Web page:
Dad and Daughter Need Wheelchair-Accessible Van—and You Can Help!
All you need to do is vote in this online contest that is raising awareness for people with disabilities.
Imagine helping a Gibsonia dad and his daughter get a 2012 custom wheelchair-accessible vehicle valued at about $40,000—and all you have to do is vote online.
Gary Guerino is racking up votes in an online contest sponsored by the National Mobility Equipment Dealers Association, a nonprofit trade association, in which the prizes are free wheelchair-accessible vehicles.
To enter, Guerino shared his "Local Hero" story about needing a new vehicle for himself and his 16-year-old disabled daughter, Miranda.
Then he asked people to vote for him. As of this weekend, he has more than 4,400 votes.
The trade association is sponsoring the contest during National Mobility Awareness Month in May to raise awareness. It will give away at least three vehicles to a caregiver, veteran or person with a disability who is dealing with mobility issues, according to its website.
"The purpose is to educate the public that people with disabilities constitute the second largest minority group in the United States," the NMEDA website states. "Over 18 million people in the U.S and Canada have mobility issues. Six million of those are veterans."
Here is the Guerinos' story, which is reprinted here with Gary's permission:
My name is Gary Guerino from Gibsonia PA. I’m writing this letter for myself, a 56-year-old disabled man, and my 16-year-old disabled daughter Miranda.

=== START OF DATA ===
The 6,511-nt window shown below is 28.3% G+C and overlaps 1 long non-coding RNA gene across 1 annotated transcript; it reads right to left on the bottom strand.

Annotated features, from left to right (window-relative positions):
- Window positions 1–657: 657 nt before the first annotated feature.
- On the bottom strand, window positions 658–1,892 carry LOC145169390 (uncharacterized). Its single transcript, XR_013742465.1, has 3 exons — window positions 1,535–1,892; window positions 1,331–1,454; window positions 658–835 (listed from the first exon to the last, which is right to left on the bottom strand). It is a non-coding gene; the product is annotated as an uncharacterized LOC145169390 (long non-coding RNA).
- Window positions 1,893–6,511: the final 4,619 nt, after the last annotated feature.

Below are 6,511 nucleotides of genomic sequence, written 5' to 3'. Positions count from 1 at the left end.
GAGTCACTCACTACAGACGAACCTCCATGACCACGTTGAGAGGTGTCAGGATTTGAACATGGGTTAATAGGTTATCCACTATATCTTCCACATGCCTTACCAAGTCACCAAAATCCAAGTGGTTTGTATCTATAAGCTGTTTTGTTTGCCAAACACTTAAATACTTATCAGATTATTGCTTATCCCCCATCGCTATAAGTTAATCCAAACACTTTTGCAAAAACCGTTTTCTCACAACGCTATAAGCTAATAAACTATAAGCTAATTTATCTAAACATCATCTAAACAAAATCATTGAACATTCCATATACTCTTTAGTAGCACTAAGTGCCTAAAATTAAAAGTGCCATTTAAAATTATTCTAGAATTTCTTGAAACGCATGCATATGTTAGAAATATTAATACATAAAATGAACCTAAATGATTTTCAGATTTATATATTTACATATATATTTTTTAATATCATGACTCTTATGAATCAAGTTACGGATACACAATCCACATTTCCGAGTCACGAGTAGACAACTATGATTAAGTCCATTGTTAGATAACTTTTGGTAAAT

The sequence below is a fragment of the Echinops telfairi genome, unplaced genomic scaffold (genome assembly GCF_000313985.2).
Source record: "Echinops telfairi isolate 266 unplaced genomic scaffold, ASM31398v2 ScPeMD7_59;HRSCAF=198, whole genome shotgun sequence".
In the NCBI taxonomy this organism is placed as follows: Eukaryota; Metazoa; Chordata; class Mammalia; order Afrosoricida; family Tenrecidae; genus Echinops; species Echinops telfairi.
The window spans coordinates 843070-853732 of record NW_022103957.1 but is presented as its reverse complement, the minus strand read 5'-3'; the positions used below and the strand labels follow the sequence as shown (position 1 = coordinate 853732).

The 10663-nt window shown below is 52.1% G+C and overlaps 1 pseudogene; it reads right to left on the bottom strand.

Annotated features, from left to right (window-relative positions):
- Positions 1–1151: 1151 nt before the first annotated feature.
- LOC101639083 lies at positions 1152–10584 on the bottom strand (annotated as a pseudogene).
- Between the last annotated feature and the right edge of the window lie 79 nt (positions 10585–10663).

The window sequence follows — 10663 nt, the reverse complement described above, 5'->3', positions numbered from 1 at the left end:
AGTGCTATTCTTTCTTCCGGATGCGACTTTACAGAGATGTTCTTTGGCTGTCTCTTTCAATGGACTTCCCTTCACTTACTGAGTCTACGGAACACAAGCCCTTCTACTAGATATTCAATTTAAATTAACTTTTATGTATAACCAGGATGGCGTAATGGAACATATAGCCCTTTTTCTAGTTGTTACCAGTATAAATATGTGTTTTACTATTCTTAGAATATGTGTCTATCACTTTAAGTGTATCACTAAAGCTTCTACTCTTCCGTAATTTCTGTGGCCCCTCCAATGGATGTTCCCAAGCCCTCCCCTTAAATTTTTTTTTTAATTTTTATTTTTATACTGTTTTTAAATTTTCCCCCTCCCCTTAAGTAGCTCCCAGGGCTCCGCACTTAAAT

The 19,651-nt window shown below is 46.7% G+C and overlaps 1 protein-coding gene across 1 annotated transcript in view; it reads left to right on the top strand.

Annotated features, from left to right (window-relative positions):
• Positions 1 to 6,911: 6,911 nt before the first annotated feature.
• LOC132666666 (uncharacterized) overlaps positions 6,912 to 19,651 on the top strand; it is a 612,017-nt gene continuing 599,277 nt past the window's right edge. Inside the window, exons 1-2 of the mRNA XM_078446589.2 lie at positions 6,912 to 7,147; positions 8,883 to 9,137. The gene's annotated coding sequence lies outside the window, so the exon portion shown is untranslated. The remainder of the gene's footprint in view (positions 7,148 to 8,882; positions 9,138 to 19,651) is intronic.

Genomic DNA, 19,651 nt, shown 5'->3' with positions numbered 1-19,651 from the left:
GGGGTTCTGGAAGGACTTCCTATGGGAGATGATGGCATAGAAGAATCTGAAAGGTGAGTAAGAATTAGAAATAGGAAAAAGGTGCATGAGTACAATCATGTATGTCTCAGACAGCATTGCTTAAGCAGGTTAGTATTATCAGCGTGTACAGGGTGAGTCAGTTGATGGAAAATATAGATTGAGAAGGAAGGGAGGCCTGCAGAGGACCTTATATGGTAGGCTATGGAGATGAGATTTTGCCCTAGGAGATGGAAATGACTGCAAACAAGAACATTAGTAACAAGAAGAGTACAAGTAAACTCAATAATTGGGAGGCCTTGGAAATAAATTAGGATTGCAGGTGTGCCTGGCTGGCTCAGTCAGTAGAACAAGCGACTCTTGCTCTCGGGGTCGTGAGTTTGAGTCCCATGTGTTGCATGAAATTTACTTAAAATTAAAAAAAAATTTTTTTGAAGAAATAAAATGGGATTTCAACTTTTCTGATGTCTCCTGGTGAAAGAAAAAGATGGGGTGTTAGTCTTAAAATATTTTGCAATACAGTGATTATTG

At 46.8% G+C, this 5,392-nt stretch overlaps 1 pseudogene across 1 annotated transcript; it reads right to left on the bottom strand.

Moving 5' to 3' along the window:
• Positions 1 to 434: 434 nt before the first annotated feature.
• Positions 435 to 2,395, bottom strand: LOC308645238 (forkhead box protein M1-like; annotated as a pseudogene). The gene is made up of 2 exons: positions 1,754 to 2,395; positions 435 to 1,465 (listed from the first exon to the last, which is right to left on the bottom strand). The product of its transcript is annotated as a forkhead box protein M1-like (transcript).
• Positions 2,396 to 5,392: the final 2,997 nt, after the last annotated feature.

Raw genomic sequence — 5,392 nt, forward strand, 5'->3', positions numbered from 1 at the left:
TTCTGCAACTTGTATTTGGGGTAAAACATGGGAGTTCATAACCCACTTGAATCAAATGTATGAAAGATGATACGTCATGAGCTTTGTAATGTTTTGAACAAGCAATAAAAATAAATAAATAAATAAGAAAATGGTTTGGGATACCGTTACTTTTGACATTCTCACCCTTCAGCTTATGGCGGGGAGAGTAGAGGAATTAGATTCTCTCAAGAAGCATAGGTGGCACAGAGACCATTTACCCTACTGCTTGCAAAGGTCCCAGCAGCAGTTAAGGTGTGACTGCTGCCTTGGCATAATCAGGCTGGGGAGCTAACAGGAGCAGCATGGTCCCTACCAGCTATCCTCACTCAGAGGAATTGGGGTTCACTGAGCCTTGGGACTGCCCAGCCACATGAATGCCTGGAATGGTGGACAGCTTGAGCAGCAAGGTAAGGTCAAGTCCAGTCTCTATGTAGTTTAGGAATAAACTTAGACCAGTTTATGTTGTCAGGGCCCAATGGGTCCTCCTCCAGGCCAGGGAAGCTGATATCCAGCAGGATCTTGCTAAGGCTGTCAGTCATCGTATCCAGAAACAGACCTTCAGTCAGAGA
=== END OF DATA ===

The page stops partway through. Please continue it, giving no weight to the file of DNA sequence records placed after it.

I was diagnosed in 1993 with secondary progressive multiple sclerosis (MS). Although confined to a wheelchair I was able to continued working until 2000 using an accessible van I purchased in 1996 with the aid of the Pittsburgh OVR (Office of Vocational Rehabilitation).
My symptoms progressed and I had to take permanent disability in 2002. I still use the van weekly to travel to and from doctors' and physical therapy appointments with a caregiver.
Miranda suffered a stroke in-utero prior to her birth in September of 1995. She is a very bright young lady, and although very limited physically and verbally (she cannot walk or communicate independently), she still attempts to participate in a wide range of activities.
She now only ambulates with aid from my wife, Melissa, but is currently being fitted for her own wheelchair. She is a sophomore student in Pine-Richland High Schools Special Education program. Other than school, she’s active in physical and occupational therapy, horseback riding therapy, and various after-school and summer camps.
That’s a short synopsis of our situations.
A critical thing needed at this time is a new accessible vehicle. As I stated earlier, I purchased a van in 1996, which makes it approximately 16 years old. The automatic electric door is broken (about the 10th time) and more than likely needs replaced. Also the electronic emergency brake is broken, as well as the van's kneel-down system (which greatly aids safe entry and exit.)
Currently when used, a caregiver and or my wife must manually lift and lower the approximately 100-pound wheelchair ramp. Over the last few years, maintenance and upkeep on the van cost about $1,000 per year. These costs are very difficult to handle on a fixed disability income. The IMS-converted van has served us well over the years but is rapidly reaching the end of its useful life.
This summer Miranda’s wheelchair may be approved, which will require double duty for an accessible vehicle; transporting Miranda to and from school, and both of us to and from weekly doctor and therapy appointments.
Thank you for considering us your local heroes and helping us keep on again our daily challenges.